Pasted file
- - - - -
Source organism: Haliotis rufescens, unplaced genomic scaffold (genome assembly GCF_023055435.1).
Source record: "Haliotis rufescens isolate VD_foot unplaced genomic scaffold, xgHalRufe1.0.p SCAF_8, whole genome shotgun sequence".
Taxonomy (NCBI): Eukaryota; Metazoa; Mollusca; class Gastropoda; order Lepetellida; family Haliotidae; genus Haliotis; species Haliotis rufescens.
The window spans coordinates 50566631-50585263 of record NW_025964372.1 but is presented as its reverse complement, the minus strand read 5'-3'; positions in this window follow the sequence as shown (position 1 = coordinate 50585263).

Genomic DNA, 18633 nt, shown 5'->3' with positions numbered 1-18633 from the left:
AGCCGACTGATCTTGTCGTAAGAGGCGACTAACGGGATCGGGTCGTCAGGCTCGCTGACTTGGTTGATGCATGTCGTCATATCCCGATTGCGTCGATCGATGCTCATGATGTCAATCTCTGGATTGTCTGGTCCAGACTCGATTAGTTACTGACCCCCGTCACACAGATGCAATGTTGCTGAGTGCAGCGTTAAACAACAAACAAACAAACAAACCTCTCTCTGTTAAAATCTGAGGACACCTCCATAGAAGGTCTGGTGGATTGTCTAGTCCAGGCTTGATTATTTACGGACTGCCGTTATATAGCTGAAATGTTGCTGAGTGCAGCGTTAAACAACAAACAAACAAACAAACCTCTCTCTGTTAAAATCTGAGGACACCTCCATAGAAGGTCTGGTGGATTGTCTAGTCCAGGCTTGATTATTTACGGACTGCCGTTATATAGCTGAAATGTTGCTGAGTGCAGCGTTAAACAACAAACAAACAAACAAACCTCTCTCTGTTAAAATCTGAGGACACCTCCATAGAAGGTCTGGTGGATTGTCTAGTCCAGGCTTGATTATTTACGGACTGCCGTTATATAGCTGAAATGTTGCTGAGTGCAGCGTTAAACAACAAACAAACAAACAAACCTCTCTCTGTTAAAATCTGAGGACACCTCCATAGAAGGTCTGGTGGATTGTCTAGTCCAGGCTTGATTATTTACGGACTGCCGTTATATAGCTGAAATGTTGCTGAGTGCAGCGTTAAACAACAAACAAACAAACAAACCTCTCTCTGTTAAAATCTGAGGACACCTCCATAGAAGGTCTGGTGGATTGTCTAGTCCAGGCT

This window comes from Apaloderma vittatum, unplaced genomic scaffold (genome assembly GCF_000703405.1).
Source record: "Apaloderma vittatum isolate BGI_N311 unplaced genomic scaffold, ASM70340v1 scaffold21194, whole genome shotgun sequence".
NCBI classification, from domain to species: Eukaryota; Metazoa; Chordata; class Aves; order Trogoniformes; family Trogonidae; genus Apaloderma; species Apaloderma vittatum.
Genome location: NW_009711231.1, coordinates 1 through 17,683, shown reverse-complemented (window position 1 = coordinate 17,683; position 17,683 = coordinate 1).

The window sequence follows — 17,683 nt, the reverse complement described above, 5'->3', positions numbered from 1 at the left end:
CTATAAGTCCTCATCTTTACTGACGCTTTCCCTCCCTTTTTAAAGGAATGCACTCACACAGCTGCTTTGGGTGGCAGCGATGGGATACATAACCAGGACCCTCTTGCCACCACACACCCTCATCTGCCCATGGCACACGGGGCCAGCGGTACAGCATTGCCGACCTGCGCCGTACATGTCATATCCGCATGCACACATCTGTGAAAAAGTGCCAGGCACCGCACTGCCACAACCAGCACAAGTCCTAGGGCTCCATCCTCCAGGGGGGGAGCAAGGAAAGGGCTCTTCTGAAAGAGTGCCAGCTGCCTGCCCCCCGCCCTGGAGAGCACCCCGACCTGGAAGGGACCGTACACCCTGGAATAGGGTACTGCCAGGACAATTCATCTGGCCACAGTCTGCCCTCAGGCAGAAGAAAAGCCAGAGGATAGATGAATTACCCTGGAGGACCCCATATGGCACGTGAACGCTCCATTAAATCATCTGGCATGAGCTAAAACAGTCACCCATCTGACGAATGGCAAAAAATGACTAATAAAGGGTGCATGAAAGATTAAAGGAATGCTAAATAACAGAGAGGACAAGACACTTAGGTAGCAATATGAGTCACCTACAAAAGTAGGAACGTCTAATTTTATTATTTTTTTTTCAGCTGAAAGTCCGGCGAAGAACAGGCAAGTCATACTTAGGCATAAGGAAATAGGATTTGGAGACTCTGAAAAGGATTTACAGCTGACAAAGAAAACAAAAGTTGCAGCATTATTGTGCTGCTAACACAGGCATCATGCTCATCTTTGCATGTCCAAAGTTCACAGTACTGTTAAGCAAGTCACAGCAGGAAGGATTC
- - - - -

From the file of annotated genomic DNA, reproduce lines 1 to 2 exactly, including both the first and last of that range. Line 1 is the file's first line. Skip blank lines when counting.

Source organism: Haliotis rufescens, unplaced genomic scaffold (genome assembly GCF_023055435.1).
Source record: "Haliotis rufescens isolate VD_foot unplaced genomic scaffold, xgHalRufe1.0.p SCAF_8, whole genome shotgun sequence".